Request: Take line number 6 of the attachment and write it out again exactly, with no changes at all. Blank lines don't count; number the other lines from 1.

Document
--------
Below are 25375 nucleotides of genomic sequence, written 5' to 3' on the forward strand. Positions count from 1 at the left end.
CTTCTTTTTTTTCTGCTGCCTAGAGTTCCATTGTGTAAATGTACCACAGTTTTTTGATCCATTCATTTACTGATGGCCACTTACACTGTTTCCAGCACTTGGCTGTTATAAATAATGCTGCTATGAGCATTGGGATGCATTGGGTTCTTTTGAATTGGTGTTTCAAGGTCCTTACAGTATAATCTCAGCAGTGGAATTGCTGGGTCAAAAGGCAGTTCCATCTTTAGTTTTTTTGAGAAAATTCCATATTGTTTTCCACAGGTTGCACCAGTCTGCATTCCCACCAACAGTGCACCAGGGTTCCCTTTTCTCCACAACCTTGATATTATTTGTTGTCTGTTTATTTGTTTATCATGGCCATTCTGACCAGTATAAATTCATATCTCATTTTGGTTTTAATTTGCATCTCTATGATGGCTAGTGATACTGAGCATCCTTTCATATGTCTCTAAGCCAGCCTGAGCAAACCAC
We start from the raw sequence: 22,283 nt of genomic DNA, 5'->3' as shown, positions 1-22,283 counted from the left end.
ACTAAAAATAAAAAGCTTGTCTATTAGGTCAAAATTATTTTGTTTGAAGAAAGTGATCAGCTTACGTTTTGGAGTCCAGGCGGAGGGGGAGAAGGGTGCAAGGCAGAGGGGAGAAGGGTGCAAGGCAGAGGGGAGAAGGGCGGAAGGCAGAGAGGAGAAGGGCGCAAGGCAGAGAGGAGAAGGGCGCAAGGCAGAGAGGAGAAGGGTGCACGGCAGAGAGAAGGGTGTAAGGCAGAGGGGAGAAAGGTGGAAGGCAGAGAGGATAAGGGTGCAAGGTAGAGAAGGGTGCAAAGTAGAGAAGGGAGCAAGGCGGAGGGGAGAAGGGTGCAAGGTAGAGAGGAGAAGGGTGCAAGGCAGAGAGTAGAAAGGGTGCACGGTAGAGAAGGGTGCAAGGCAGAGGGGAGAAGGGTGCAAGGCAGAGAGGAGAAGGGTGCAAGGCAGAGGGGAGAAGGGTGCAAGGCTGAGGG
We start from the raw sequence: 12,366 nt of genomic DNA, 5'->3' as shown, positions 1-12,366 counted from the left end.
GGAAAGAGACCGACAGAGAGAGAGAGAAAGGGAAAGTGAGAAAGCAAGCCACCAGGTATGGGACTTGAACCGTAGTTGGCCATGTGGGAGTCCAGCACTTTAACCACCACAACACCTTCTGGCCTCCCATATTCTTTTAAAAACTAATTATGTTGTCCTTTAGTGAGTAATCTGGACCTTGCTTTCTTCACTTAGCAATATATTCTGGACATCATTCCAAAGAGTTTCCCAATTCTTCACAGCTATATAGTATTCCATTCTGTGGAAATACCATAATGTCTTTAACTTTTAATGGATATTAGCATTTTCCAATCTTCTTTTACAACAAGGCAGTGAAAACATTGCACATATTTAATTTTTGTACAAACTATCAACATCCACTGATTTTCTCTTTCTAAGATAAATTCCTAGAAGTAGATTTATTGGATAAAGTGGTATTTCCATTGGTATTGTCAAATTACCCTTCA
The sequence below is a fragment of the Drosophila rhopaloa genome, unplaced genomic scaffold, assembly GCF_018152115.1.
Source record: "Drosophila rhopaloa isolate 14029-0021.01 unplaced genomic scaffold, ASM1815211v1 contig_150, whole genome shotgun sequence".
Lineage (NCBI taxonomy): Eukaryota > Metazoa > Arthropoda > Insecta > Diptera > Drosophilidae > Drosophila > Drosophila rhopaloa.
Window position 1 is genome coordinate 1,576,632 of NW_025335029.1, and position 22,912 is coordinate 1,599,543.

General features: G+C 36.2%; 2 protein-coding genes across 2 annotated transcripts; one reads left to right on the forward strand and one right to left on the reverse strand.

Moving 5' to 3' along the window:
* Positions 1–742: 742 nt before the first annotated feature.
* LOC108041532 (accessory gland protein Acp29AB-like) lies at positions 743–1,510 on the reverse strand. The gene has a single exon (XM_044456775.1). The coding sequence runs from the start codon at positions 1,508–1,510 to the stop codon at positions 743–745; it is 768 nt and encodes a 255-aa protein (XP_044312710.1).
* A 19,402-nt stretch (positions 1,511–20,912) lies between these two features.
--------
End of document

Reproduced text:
GGAAAGAGACCGACAGAGAGAGAGAGAAAGGGAAAGTGAGAAAGCAAGCCACCAGGTATGGGACTTGAACCGTAGTTGGCCATGTGGGAGTCCAGCACTTTAACCACCACAACACCTTCTGGCCTCCCATATTCTTTTAAAAACTAATTATGTTGTCCTTTAGTGAGTAATCTGGACCTTGCTTTCTTCACTTAGCAATATATTCTGGACATCATTCCAAAGAGTTTCCCAATTCTTCACAGCTATATAGTATTCCATTCTGTGGAAATACCATAATGTCTTTAACTTTTAATGGATATTAGCATTTTCCAATCTTCTTTTACAACAAGGCAGTGAAAACATTGCACATATTTAATTTTTGTACAAACTATCAACATCCACTGATTTTCTCTTTCTAAGATAAATTCCTAGAAGTAGATTTATTGGATAAAGTGGTATTTCCATTGGTATTGTCAAATTACCCTTCA